Putin Tests Sanctions on Slovenia Visit

VRSIC, Slovenia (AP) -- Russian President Vladimir Putin arrived Saturday in Slovenia, a member of both the European Union and NATO, testing Western unity in maintaining crippling sanctions against the Kremlin for its role in Ukraine.

Slovenia, a small Alpine nation where U.S. Republican presidential nominee Donald Trump's wife Melania was born and grew up, has kept friendly relations with Russia even as it joined EU sanctions against Moscow for its 2014 military takeover of Ukraine's Crimean Peninsula and support for insurgents in eastern Ukraine.

On only his third visit to an EU nation this year, Putin attended a centenary commemoration of a chapel in the Julian Alps. It was erected in the memory of over 100 Russian World War I prisoners of war who died in an avalanche while building a mountain road for the Austrian army in 1915.

At the small, Orthodox-style wooden church, Putin was met by Slovenian President Borut Pahor. They reached the chapel, which lies 1,200 meters (3,940 feet) high on a winding road built by Russian and other prisoners for their Austrian captors, who needed it as a supply route during battles against the Italians.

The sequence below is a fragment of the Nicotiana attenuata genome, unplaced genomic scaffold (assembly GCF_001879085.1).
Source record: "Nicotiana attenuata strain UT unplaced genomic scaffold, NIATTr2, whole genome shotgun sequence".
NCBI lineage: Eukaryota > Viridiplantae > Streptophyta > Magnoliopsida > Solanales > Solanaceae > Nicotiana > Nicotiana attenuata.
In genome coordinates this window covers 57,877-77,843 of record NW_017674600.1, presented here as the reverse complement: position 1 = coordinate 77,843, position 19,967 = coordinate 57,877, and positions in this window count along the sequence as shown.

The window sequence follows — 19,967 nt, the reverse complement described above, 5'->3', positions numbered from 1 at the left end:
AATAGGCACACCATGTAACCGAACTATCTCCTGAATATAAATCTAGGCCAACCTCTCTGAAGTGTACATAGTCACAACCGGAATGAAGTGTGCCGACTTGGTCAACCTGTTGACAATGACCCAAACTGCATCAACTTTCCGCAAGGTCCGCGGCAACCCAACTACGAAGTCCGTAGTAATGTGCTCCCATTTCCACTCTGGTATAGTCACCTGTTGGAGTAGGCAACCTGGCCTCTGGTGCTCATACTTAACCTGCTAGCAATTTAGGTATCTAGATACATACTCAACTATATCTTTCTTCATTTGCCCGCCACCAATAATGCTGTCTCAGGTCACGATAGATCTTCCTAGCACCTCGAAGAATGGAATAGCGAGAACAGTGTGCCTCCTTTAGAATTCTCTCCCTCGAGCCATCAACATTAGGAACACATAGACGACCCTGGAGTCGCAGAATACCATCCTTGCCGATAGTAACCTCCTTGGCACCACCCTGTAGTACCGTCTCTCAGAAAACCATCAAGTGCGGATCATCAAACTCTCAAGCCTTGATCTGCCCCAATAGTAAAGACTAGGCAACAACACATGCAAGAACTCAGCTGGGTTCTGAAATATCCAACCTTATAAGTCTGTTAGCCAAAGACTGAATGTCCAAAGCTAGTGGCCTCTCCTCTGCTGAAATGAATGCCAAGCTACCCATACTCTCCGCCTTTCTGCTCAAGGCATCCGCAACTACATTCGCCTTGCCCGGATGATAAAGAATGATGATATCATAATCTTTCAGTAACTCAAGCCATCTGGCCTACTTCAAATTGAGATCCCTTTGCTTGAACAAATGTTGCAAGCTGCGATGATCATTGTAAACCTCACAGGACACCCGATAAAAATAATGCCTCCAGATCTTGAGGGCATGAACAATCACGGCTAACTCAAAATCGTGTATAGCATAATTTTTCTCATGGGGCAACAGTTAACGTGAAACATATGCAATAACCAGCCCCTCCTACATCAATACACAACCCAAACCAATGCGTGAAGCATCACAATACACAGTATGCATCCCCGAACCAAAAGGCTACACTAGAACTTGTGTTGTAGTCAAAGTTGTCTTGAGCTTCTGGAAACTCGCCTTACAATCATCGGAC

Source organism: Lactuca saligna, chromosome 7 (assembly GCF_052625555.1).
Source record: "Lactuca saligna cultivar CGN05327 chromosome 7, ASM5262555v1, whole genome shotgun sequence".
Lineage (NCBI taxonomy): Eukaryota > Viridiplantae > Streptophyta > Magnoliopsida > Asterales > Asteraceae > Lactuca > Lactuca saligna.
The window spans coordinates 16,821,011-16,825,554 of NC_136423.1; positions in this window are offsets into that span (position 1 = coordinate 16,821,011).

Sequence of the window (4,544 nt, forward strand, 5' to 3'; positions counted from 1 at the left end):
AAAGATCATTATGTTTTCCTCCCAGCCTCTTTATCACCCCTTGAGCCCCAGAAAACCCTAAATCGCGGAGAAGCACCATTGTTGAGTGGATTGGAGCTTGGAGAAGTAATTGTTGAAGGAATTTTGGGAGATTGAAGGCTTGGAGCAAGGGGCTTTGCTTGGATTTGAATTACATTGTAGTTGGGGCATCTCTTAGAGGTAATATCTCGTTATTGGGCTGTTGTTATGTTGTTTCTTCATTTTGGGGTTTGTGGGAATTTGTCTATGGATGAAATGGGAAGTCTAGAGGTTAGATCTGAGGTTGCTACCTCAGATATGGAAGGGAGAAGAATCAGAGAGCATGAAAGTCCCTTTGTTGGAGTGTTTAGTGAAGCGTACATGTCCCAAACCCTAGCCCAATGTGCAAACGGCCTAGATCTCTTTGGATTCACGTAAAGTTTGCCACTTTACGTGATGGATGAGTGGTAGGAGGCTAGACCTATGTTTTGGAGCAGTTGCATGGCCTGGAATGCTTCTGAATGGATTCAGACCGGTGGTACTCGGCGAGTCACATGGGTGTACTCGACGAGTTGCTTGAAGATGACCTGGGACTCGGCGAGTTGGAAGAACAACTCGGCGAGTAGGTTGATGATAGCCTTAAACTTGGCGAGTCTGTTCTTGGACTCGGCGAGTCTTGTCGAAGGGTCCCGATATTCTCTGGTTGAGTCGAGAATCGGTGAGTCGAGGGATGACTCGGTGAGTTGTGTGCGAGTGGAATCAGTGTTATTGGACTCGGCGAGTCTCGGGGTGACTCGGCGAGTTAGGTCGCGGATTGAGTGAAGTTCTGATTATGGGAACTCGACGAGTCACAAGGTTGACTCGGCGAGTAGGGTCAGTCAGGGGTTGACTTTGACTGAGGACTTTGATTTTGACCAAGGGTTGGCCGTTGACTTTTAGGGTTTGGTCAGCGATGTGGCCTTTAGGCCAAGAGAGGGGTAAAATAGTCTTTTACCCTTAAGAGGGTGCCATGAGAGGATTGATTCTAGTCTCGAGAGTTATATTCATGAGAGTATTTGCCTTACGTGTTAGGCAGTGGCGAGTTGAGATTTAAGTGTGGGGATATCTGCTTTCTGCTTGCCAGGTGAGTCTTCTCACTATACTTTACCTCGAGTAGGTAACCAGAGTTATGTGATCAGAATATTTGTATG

Thousands of people packed in front of the St. Vladimir chapel in the blazing heat as a chorus sang old Russian church songs.

The tight security for Putin's visit included closing the country's main highway to Austria, which caused huge traffic backups.

Slovenian officials portrayed Putin's visit as strictly informal and ceremonial, but said the talks would also focus on economic and bilateral issues.

Some Slovenian opposition parties believe that Putin's visit is an attempt to create cracks in EU unity over maintaining sanctions against Moscow.

"We knew from the start that the controversial guest would use the visit primarily to demonstrate his influence in an EU and NATO member state," said Jozef Horvat, deputy president of the New Slovenia party.

Slovenia, a country of 2 million people, split from the former Yugoslavia in 1991. It joined NATO and the EU in 2004.

Slovenia's economic ties with Moscow date back to the communist Yugoslav era, and Russia is Slovenia's top non-EU trading partner. But trade between the two has dropped nearly 30 percent since the Western sanctions and Russian counter-sanctions.

Putin's visit has angered Ukrainians living in Slovenia, who protested Saturday in front of the Russian embassy in the capital, Ljubljana. Dozens of protesters held banners reading "Putin is a Terrorist" and chanted "Long live Ukraine!"